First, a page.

Migraine Headache Tips

Self-treatment will not always work, but here are few tips that may prevent attack and reduce the severity of a migraine headache.

Tips For Migraine Prevention

  • Educate yourself. Read books, articles, etc. about migraine. And then there is the Net. There is a lot of good information out there provided by physicians and more importantly by actual people with migraine who freely share their experiences relative to medication, doctors, alternative treatments, etc. The Internet is a valuable resource for anyone with a chronic medical problem.
  • Keep a diary. A diary can help you determine what triggers your migraines. Note when your headaches start, how long they last and what, if anything, provides relief. Be sure to record your response to any headache medications you take. Also pay special attention on wnat you ate in the 24 hours preceding attacks, any unusual events, and how you feel and what you're doing when headaches strike.
  • Avoid triggers. Once you have identified triggers, you can try to eliminate them. Its important not to become obsessive about trigger factors though and recognise that there are some triggers that are outside your control, such as your menstrual cycle or the weather. Remember that you may have more than one trigger; so concentrate on those over which you can have some influence; this may be sufficient to keep you below your personal threshold. Also, don't forget you may have a combination of triggers, which may be more difficult to find, and which is even more reason to keep the diary religiously.
  • Relaxation technics. Progressive muscle relaxation, meditation, deep breathing and yoga don't require any equipment. You can learn them in classes or at home using books or tapes. Or spend at least a half-hour each day doing something you find relaxing - listening to music, gardening, taking a hot bath or reading. Relaxation techniques can reduce stress.
  • Exercise. Regular exercise reduces tension and can help prevent migraines. Take regular exercise, but make sure it is something you enjoy or you will be unlikely to stick to it. Get plenty of fresh air. Consider walking to work in the morning instead of taking the car or taking a walk in the park at lunchtime. Don't overdo the exercise as this can act as a trigger. Warm up slowly, however, because sudden, intense exercise can cause headaches.
  • Sleep. A lack of sleep or too much sleep can trigger a migraine. Try to avoid naps or oversleeping. Research has shown that it is especially important to maintain a regular sleep pattern. Go to bed around the same time every night and start each day at approximately the same time, even on weekends.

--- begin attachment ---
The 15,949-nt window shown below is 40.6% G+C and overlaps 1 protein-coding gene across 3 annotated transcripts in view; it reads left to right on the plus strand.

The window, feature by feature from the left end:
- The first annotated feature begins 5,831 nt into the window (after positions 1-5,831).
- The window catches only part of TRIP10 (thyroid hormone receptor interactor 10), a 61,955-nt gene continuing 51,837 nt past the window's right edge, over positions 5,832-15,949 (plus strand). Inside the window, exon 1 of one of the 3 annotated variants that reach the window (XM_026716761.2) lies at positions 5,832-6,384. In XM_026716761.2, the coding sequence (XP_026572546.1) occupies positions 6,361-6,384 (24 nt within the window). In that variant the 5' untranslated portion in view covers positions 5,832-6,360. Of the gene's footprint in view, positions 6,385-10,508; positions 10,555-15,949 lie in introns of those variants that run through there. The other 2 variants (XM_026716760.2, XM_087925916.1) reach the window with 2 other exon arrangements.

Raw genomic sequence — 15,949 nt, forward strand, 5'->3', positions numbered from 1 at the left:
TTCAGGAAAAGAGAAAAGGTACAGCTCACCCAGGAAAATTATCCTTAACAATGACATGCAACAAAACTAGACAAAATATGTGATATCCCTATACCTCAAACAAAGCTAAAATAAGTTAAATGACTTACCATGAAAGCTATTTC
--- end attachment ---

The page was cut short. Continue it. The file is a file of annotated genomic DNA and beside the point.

• Meals. Fasting or skipping a meal can cause a drop of blood sugar. Low blood sugar (hypoglycaemia) can trigger attacks, so try not to go longer than five waking hours without eating. To keep your blood sugar constant and minimize the impact of a missed meal, try eating frequent mini-meals and snacks throughout the day.
  • Drink. Drink plenty of fluids to avoid dehydration. The average person needs between one and two litres of water per day. In warm weather or when exercising, you may need more.
  • Routine. The "migraine brain" likes routine, so it is a good idea to maintain regular schedules. Some people note a rise in migraine occurrence at weekends or when on holiday, often due to a break with daily routine. In general, sticking to eating, resting, exercise and sleep routines is a good idea for migraineurs, even at weekends.
  • Reduce the effects of estrogen. If you're a woman with migraines and estrogen seems to trigger or make your headaches worse, or if you have a family history of stroke or high blood pressure, you may want to avoid or reduce the amount of medications you take that contain estrogen. These medications include birth control pills and hormone replacement therapy. Talk with your doctor about the best alternatives or dosages for you.
  • Quit smoking. If you smoke, talk to your doctor about quitting. Smoking can trigger headaches or make headaches worse.
  • Magnesium. Studies have shown that many migraine sufferers have diminished amounts of magnesium in their brains and since this mineral is necessary for the proper performance of serotonin this might show a connection between headaches and magnesium levels. As well, magnesium affects the arteries. People with low magnesium levels find that their arties constrict more. This can be another cause of headache pain. Because of its safety, magnesium supplement can be recommended to a majority of migraine sufferers. One study showed that migraine attack frequency was reduced by 41.6% in those who participated in regular magnesium supplementation.